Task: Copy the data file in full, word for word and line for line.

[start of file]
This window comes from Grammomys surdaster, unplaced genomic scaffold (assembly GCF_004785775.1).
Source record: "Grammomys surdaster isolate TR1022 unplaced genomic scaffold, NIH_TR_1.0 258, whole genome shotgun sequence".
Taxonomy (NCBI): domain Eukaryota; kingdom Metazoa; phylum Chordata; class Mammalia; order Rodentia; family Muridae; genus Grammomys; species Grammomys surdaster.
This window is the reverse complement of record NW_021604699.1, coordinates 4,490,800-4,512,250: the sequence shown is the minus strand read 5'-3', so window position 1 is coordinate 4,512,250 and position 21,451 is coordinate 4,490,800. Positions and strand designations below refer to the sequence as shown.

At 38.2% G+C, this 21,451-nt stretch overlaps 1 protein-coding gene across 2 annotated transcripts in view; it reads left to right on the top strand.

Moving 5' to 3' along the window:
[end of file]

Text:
This window comes from Grammomys surdaster, unplaced genomic scaffold (assembly GCF_004785775.1).
Source record: "Grammomys surdaster isolate TR1022 unplaced genomic scaffold, NIH_TR_1.0 258, whole genome shotgun sequence".
Taxonomy (NCBI): domain Eukaryota; kingdom Metazoa; phylum Chordata; class Mammalia; order Rodentia; family Muridae; genus Grammomys; species Grammomys surdaster.
This window is the reverse complement of record NW_021604699.1, coordinates 4,490,800-4,512,250: the sequence shown is the minus strand read 5'-3', so window position 1 is coordinate 4,512,250 and position 21,451 is coordinate 4,490,800. Positions and strand designations below refer to the sequence as shown.

At 38.2% G+C, this 21,451-nt stretch overlaps 1 protein-coding gene across 2 annotated transcripts in view; it reads left to right on the top strand.

Moving 5' to 3' along the window: